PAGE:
Bacon's Rebellion

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What are some lesser known facts about Bacon's Rebellion?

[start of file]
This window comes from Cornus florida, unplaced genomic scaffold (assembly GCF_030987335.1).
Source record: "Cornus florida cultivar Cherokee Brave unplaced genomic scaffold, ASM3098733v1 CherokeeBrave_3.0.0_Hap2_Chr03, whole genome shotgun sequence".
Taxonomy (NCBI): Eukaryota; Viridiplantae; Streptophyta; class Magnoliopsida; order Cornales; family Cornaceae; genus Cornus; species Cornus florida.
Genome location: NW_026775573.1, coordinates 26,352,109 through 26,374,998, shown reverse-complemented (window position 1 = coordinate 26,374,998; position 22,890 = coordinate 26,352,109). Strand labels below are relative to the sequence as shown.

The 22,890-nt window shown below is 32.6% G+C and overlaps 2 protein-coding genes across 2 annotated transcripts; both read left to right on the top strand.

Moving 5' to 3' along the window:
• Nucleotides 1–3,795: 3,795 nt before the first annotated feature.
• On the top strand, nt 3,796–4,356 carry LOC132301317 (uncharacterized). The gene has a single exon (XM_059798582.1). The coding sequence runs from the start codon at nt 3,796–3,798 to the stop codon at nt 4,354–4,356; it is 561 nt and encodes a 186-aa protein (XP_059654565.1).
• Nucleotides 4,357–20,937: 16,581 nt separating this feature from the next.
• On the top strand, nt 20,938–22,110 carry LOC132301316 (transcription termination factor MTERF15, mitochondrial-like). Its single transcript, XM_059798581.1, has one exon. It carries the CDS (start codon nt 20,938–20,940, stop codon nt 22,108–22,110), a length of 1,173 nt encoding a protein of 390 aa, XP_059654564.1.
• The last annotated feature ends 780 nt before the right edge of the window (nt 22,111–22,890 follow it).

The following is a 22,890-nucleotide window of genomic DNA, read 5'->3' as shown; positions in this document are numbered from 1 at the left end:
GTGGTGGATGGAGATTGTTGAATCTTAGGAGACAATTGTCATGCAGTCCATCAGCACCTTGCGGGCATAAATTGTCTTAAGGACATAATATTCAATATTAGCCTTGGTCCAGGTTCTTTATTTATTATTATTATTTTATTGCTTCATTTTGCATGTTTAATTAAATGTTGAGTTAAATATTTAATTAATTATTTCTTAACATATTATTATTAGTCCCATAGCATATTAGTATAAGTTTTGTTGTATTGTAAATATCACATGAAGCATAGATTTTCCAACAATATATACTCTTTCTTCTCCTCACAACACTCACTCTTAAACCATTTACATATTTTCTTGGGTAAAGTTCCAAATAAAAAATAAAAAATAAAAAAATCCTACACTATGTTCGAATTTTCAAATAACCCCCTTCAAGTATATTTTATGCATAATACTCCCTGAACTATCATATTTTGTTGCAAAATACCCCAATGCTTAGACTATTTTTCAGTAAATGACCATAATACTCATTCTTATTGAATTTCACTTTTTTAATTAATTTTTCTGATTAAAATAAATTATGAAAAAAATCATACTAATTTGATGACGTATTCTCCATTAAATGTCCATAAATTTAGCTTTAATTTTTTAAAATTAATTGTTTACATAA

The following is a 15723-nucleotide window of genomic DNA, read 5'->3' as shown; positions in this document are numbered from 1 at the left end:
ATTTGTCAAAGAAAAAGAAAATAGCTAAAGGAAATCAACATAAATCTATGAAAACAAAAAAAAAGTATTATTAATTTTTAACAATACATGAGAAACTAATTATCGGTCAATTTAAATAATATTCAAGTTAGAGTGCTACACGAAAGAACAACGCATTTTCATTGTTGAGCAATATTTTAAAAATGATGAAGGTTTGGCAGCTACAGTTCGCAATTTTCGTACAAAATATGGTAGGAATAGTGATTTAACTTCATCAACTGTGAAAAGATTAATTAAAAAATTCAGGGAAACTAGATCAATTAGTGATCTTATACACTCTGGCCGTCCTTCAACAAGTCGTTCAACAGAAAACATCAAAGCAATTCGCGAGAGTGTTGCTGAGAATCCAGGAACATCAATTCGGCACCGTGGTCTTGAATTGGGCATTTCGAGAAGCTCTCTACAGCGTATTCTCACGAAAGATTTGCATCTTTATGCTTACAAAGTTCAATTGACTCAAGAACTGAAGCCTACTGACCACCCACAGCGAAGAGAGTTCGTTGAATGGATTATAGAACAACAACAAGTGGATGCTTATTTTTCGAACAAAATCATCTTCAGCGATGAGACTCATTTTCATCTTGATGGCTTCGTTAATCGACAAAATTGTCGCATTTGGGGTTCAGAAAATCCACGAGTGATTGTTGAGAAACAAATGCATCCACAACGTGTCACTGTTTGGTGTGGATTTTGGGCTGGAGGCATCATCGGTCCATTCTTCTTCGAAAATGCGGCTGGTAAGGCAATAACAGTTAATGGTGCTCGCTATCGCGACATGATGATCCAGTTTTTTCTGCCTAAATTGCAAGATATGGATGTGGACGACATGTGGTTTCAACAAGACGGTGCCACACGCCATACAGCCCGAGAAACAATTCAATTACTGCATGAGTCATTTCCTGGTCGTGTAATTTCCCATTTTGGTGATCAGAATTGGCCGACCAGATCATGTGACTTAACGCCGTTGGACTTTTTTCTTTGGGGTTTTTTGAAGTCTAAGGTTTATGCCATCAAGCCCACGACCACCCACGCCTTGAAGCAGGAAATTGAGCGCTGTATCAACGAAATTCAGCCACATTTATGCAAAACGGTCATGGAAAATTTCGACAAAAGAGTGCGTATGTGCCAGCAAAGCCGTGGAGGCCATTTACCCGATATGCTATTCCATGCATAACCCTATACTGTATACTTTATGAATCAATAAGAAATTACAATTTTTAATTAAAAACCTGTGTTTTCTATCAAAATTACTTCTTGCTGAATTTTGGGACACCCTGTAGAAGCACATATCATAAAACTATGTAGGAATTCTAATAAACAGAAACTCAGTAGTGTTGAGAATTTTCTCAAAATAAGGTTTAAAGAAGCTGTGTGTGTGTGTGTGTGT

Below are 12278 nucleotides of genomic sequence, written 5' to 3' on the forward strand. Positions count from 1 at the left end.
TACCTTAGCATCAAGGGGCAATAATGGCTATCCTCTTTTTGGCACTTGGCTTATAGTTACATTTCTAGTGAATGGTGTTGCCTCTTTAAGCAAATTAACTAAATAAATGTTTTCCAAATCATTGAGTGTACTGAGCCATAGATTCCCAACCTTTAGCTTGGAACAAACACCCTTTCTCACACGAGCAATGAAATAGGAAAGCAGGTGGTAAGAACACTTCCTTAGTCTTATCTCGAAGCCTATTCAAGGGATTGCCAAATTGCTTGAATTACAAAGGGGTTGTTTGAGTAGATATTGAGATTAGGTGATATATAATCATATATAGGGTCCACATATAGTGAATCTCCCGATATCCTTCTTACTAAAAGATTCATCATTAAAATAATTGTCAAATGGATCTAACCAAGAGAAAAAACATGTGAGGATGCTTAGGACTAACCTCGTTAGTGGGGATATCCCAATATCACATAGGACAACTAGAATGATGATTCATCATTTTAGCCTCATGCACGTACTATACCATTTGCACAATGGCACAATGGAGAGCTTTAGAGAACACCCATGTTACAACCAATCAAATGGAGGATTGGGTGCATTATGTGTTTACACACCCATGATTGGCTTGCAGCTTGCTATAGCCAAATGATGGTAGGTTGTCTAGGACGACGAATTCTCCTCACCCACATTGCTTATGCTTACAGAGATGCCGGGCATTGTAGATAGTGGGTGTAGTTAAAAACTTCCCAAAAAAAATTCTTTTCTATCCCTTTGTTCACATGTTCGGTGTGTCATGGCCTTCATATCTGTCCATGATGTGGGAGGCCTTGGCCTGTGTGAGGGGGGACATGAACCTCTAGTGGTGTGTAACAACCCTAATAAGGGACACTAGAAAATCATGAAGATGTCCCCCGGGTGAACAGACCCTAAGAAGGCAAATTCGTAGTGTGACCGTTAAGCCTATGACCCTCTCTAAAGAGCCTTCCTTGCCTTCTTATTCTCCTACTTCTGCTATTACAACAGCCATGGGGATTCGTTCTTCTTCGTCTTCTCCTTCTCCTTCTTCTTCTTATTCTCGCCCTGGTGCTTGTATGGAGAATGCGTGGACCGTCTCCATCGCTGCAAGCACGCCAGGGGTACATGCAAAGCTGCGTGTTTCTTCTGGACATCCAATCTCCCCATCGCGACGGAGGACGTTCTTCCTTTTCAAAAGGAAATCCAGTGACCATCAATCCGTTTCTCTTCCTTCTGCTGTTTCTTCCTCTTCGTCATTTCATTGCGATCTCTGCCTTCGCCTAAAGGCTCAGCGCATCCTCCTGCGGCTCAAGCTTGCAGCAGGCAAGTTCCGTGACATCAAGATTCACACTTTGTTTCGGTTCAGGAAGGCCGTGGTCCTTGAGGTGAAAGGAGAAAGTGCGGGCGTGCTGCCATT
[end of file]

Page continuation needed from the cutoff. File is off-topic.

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Something that may not be as often talked about with Bacon's Rebellion is how white supremacy became more politically and legally solidified as a result of the uprising of black and white indentured servants and poor farmers. While the uprising was another example of genocide against the indigenous people of the land now known as the "United States of America", the uprising was also a clear show of unity between poor and indentured black and white people within the colonies. As a result of the uprising, there were several laws that were created with the express purpose to prevent another multiracial uprising that threatened the stability of the wealthy, elite ruling class. These laws forbid interracial relationships and established much harsher penalties for indentured black people who escaped from their indentured slavery otherwise fought back against their conditions. For instance, after Bacon's Rebellion, the penalty for a black person who escaped indentured servitude was to be enslaved for life, which significantly differed from the punishment for an indentured European. These laws continued to distinctly separate the treatment and lives of indentured Europeans and indentured African people until eventually African people were enslaved for life as a general practice, and indentured Europeans were increasingly put in positions of power over enslaved African people.

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